But RabbitStew, there is no relationship between being an outstanding school and being a middle class school.
If good schools stay good or get even better surely this is a good thing.
Why does one school getting better imply another school is getting worse?
IndigoBell unfortunately there is. There is strong evidence that Ofsted ratings link directly to a school's SATS scores. We cannot get an outstanding as our SATS results are only at the national average (giving us a satisfactory in the acheivement category), despite the fact that we have the highest value score added in the borough. If you have a school with a stable population, whose parents are well-educated, native English speakers who know how to take an active role (as well as probably having a lower number of SEN pupils), then I cannot see how you would fail to get lower results than a school with a high pupil turnover (due to socio-economic reasons, not the satisfaction with the school), many children whose families speak little English, are illiterate or poorly educated in their own language (including English speakers), are living in overcrowed and poor housing and a higher number of SEN pupils.
re admissions, academies do not have to take pupils who have been excluded from other schools. Some may see this an advantage - I think it enhances the criticisms that they will create a two tier system.
IndigoBell, regardless of what social stratum the parents of children at outstanding schools generally come from (I would be interested if this turned out not to be predominantly middle class), the OP wanted to know whether her middle class, cliquey school might become more so as an academy, so clearly in answering her question, I have to have that scenario in mind... she does not have children at an outstanding school in a working class area.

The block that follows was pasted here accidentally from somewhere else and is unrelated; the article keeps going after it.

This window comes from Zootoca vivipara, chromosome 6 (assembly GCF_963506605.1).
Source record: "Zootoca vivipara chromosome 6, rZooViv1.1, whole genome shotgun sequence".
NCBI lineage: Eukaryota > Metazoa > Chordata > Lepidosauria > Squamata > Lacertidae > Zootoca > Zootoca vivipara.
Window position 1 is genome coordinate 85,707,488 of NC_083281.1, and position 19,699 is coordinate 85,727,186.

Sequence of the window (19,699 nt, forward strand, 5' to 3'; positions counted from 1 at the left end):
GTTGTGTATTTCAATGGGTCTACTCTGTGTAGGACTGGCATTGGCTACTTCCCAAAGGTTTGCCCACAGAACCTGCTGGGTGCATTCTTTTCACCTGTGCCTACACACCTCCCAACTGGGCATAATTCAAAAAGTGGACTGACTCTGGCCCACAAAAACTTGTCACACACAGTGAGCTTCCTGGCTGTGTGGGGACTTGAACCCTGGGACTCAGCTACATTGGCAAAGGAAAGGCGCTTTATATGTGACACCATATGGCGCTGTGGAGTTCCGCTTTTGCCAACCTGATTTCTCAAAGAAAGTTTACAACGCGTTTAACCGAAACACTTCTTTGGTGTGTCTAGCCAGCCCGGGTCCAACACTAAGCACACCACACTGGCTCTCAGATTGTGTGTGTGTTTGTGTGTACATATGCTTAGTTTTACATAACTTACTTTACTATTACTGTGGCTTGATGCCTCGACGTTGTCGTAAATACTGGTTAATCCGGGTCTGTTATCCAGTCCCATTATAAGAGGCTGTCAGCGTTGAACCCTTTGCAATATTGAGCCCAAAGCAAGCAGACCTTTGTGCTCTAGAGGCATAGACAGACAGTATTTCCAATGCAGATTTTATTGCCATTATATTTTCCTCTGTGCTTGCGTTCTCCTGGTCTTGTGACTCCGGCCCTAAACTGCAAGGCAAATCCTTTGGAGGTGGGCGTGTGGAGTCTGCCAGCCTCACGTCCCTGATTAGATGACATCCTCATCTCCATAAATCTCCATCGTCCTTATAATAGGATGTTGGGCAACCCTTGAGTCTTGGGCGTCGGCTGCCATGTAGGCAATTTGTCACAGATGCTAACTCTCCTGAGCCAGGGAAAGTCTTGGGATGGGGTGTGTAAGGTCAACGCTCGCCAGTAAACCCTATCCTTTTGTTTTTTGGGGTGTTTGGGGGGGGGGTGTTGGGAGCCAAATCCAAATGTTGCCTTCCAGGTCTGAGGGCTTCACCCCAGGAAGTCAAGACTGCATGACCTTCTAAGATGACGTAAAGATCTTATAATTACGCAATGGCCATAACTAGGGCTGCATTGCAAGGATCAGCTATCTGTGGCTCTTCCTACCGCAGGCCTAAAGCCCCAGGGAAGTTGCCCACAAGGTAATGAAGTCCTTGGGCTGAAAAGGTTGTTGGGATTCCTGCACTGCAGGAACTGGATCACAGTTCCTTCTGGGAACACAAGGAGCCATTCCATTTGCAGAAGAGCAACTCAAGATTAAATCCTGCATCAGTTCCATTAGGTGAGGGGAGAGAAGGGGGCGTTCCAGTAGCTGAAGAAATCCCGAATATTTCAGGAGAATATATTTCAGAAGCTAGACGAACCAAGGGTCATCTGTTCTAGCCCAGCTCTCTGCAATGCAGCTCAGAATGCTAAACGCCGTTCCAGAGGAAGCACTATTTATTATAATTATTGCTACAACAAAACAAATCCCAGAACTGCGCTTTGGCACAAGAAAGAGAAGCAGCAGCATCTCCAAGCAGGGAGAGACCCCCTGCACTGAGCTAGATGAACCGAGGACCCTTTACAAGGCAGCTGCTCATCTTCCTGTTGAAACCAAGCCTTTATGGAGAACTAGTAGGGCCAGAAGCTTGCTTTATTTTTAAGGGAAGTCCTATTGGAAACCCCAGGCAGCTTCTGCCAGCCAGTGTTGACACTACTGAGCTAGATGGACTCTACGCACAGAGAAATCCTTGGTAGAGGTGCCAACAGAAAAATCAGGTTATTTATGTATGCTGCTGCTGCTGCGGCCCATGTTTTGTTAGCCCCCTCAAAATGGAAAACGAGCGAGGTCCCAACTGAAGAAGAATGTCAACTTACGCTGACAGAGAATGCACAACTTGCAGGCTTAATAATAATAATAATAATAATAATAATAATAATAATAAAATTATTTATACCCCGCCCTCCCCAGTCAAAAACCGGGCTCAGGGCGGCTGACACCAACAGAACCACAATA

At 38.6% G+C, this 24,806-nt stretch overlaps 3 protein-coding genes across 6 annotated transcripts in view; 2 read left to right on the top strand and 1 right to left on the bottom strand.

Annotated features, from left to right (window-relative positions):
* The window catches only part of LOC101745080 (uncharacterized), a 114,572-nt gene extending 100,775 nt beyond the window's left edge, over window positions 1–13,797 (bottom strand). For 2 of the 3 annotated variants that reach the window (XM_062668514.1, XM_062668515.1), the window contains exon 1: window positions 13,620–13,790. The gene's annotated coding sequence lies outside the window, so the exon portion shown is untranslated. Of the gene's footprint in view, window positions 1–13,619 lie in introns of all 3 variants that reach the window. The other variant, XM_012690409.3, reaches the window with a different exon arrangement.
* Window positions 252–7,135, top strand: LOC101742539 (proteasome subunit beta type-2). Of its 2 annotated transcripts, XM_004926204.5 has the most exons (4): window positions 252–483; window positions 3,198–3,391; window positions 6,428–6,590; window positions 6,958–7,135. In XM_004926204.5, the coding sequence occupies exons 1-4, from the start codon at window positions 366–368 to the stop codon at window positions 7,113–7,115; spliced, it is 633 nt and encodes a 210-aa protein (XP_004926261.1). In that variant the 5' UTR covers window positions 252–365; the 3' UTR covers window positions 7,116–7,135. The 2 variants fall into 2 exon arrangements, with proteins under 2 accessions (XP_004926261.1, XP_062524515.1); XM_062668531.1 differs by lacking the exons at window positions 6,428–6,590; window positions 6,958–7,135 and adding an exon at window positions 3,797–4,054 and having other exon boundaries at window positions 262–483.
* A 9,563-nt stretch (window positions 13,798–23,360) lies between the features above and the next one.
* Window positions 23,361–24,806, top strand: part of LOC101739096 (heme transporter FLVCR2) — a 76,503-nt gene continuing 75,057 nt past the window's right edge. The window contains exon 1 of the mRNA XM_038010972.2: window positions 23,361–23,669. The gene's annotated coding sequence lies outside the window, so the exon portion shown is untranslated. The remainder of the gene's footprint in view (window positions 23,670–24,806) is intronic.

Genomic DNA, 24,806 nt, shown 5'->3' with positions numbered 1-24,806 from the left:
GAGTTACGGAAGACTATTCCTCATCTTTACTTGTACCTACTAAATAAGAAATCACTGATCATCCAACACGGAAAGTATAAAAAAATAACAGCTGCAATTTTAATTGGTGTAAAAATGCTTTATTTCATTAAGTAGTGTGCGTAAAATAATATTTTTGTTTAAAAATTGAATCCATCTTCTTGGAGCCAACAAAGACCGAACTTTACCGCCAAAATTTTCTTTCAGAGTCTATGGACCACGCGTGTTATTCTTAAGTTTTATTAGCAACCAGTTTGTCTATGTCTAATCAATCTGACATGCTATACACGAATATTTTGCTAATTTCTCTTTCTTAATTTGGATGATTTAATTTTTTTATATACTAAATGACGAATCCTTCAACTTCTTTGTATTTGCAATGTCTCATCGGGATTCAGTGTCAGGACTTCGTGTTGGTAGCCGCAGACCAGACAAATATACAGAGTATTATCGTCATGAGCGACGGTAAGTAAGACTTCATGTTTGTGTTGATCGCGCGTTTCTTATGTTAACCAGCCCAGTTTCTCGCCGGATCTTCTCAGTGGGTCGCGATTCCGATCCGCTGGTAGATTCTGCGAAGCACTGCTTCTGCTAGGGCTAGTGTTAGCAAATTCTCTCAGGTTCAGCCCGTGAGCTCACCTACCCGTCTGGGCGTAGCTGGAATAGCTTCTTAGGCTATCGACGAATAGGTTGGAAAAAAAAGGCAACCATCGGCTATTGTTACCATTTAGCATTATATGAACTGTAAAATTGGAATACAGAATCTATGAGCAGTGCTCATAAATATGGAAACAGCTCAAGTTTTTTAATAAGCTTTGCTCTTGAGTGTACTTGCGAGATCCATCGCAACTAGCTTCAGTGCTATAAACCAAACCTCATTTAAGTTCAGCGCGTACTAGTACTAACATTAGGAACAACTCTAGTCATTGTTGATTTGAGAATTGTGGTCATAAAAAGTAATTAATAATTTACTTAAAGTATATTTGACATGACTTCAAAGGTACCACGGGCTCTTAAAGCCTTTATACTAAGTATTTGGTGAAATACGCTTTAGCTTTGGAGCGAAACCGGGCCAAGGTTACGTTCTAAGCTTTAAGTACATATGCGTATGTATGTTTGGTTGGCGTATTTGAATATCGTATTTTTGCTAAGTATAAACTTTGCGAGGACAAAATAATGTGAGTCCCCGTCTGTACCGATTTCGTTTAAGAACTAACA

I wonder how many outstanding schools in run down, impoverished areas are applying for academy status?
Acually I know one rabbitstew, but I think that has more to do with the head being one of Govey's favs who is a meglomaniac with an ego the size of France (knew nothing about the school when I went for a tour and hated him within 30 seconds of him opening his mouth).
Actually I can see a middle class cliquey school becoming more so as an academy, as one huge reason for becoming an academy is a big ego-trip for the head. Very dubious about other reasons (well, and that reason, obviously!) Financially, the money isn't great, and it's not reliable - locally at least one secondary has had its academy windfall cut in half, which makes me very VERY glad our primary hasn't gone for it.
IndigoBell - in terms of other schools getting a worse deal, I see allowing outstanding and good schools to become academies as bad for the remaining schools because that means less funding for the LA, which means an excuse for yet more job cuts and a decreased level of service for the schools left under their control. I think some academy schools may well do better than they did under LA control, but in the long run I think just as many will do worse and the rest won't be much different - basically, as I said before, I think it will create more polarisation in the system and even more of a postcode lottery. It will also create one hell of a lot more uncertainty. Competition will always create winners and losers - the more unchecked the competition, the greater the stakes. Scrapping the role of the Local Authority is removing one hell of a lot of checks and balances, even if the checks and balances were off centre and needed readjusting.
You can apply to become an academy if you are either outstanding, or good with outstanding features ( or in partnership with a school with one of those statuses).